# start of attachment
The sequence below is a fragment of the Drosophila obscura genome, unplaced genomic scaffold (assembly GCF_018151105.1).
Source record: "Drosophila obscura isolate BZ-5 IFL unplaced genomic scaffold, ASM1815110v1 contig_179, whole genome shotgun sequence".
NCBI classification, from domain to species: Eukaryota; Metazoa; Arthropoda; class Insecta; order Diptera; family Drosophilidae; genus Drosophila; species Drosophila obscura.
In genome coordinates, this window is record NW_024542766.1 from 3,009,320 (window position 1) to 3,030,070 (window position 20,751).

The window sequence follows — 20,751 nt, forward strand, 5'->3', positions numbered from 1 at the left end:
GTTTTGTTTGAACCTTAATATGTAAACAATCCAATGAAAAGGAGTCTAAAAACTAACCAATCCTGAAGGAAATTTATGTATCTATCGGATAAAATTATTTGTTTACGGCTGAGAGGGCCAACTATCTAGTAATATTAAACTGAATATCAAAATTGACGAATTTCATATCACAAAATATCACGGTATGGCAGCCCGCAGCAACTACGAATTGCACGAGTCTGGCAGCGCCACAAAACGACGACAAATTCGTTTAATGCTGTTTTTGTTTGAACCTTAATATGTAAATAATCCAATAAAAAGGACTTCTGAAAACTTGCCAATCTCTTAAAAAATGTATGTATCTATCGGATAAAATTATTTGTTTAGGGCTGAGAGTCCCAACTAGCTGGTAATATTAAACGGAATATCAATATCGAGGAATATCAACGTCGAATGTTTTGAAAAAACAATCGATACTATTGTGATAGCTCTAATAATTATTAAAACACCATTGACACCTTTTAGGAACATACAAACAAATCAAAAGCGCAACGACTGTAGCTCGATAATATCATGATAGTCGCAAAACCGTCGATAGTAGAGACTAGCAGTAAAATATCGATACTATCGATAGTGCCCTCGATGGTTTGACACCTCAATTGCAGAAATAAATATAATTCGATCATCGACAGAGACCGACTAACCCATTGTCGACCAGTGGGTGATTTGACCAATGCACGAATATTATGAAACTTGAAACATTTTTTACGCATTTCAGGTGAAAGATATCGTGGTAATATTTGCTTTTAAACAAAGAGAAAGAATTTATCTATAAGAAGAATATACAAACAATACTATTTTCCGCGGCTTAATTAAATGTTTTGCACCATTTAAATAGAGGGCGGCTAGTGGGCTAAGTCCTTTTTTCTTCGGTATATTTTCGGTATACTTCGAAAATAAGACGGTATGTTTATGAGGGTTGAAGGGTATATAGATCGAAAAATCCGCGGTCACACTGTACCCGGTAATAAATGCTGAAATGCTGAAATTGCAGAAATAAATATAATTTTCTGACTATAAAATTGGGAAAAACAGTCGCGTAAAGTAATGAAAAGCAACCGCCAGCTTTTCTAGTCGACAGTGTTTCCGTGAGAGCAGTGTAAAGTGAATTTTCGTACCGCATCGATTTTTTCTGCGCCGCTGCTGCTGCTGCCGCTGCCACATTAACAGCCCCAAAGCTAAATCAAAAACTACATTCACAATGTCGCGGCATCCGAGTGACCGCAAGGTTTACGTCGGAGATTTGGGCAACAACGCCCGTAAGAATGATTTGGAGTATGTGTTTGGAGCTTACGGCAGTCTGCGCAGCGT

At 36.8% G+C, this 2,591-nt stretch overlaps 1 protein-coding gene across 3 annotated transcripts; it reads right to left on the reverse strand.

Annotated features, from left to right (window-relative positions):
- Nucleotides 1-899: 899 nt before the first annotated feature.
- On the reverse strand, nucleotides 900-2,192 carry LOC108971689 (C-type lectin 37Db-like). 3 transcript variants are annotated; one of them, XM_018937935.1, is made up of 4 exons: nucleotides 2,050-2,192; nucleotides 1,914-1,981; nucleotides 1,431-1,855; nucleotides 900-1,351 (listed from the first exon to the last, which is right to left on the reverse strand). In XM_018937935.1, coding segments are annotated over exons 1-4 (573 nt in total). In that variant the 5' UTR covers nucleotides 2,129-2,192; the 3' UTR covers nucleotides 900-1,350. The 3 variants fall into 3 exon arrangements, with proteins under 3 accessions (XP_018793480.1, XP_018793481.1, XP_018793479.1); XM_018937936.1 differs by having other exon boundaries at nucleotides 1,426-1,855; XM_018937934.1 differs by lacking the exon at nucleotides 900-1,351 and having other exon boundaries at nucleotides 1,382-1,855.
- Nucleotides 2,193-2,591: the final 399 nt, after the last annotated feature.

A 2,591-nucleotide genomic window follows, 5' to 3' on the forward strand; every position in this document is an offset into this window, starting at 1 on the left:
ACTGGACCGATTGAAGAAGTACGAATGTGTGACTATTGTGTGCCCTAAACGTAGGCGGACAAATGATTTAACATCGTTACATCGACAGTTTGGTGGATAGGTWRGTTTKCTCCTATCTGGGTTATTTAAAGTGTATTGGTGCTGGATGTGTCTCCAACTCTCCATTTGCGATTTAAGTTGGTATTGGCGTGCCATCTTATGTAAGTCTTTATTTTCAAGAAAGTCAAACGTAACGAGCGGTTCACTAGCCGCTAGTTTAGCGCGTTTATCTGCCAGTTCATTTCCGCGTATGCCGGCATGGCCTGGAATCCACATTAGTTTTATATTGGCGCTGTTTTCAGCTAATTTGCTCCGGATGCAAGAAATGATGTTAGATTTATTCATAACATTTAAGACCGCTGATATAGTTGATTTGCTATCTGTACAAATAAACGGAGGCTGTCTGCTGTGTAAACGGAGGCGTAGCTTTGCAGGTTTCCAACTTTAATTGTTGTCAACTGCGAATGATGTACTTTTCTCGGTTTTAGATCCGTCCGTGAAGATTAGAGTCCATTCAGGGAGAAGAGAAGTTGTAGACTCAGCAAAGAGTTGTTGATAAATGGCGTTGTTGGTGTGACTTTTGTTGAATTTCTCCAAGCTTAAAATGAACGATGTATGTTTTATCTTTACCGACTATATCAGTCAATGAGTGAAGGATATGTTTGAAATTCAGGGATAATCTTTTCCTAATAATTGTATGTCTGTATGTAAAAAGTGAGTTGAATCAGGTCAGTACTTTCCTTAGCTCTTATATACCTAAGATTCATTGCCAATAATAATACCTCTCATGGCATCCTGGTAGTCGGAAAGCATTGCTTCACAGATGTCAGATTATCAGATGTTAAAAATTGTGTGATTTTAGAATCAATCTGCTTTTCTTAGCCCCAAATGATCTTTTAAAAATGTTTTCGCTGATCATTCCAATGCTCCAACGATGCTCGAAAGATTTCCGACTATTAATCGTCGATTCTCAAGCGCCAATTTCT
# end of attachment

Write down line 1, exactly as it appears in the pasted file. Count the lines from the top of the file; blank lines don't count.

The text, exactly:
The sequence below is a fragment of the Drosophila obscura genome, unplaced genomic scaffold (assembly GCF_018151105.1).